As I stood at the corner of President and Clinton with my wife and children on Tuesday
night watching the election returns on a big screen in the middle of the intersection, I
was struck by how closely my daughter was following the developing story. She was
worried. The numbers weren’t trending the way her parents and the media had told her
they would. Soon she and countless others, already scarred by the hateful rhetoric of
the campaign, would have their hearts broken and their faith in the political process shaken.
In their shock and grief, people have told me that they feel like this country is no longer their home, like they don’t belong here. When they see the slogan “Make America Great Again”, they hear “Make America White Again”.
Our form of government relies on trust in our electoral system. If the validity of that system is seriously challenged and citizens lose faith in the election process, then our republic will break down. What is said in the public square in the aftermath of an election, particularly one as divisive as this one, is critical to ensure the future of the democratic process. Accordingly it is incumbent upon all of us to respect the results of the election whether we like them or not.
But respecting the results does not mean we have to pretend like these results don’t have real consequences for our lives. As Christians we are obliged to work for peace and reconciliation, to love and pray for our enemies and those who persecute us, but we also have an obligation to “strive for justice and peace among all people, and respect the dignity of every human being.” (The Book of Common Prayer, p 305)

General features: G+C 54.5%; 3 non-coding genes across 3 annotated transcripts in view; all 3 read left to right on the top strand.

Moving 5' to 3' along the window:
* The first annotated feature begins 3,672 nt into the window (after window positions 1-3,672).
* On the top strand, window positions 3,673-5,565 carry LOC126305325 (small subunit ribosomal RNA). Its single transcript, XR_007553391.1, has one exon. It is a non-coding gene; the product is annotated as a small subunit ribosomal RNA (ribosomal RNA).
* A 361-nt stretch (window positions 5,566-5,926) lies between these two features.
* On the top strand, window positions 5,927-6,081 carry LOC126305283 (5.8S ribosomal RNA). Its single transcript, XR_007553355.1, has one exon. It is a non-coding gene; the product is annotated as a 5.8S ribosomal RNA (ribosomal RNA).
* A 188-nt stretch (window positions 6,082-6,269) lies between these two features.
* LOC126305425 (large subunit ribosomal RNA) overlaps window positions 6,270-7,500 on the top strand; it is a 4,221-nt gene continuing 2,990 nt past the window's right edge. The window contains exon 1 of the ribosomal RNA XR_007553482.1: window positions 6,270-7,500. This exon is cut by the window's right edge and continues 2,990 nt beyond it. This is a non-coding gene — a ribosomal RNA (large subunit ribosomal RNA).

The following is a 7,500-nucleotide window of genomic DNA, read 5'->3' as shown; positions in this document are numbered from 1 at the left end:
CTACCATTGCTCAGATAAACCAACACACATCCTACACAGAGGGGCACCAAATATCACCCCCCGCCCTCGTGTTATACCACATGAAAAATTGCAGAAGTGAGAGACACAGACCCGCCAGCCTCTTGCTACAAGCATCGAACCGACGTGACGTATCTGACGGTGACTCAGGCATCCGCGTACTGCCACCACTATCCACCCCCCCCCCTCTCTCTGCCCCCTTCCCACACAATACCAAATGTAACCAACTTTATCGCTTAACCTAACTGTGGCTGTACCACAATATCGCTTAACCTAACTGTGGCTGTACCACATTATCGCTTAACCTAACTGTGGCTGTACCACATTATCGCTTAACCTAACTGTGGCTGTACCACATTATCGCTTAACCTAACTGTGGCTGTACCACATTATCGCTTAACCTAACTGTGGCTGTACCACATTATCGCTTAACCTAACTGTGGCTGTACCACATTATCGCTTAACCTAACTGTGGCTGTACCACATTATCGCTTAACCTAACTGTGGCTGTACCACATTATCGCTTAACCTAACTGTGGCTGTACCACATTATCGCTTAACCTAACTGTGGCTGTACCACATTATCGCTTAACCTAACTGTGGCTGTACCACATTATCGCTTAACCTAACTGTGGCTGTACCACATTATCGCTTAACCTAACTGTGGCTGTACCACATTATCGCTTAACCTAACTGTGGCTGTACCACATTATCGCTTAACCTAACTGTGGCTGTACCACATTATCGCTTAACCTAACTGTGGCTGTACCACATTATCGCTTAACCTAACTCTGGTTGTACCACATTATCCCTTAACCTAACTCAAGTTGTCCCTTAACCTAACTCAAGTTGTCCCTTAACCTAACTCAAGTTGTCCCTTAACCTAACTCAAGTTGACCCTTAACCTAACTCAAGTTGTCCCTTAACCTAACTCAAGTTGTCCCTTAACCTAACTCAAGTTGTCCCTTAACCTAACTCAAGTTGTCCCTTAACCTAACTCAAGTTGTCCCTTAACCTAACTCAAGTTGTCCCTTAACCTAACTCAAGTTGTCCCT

Calls for people to tamp down their emotions now seem premature to me. For people who live in fear of deportation, for people of color who routinely experience bias at the hands of law enforcement, for people of faith whose first amendment right to freedom of religion is under assault, for people with disabilities, and for women and girls who still are fighting for control over their own bodies, the hurt is deeply personal. Not because our team lost, but because the country just elected a president whose campaign rhetoric and that of his followers was an attack on our basic dignity as human beings.
We need to take care of our wounded first. And there are plenty of wounded people out there. We need to hear how much this hurts. We need to provide sanctuary and balm to those who seek it. Particularly those of us with skin and class privilege will need to step up and ensure that the rights of the vulnerable are protected. We will need to keep our eyes and ears open to hear the voices of those whose day-to-day experience in these United States of America may be quite different from our own.
We need each other more than ever now. It’s a good time to go to church, whatever that is for you. Take care of each other. Express your anger, fear, grief in places and with people who are trustworthy. When we gather together and hold one another up, we will discover the capacity to rise stronger than before, in the knowledge that we are all beloved children of G-d, created in the image of the Holy One who creates, redeems
and sustains us now and always.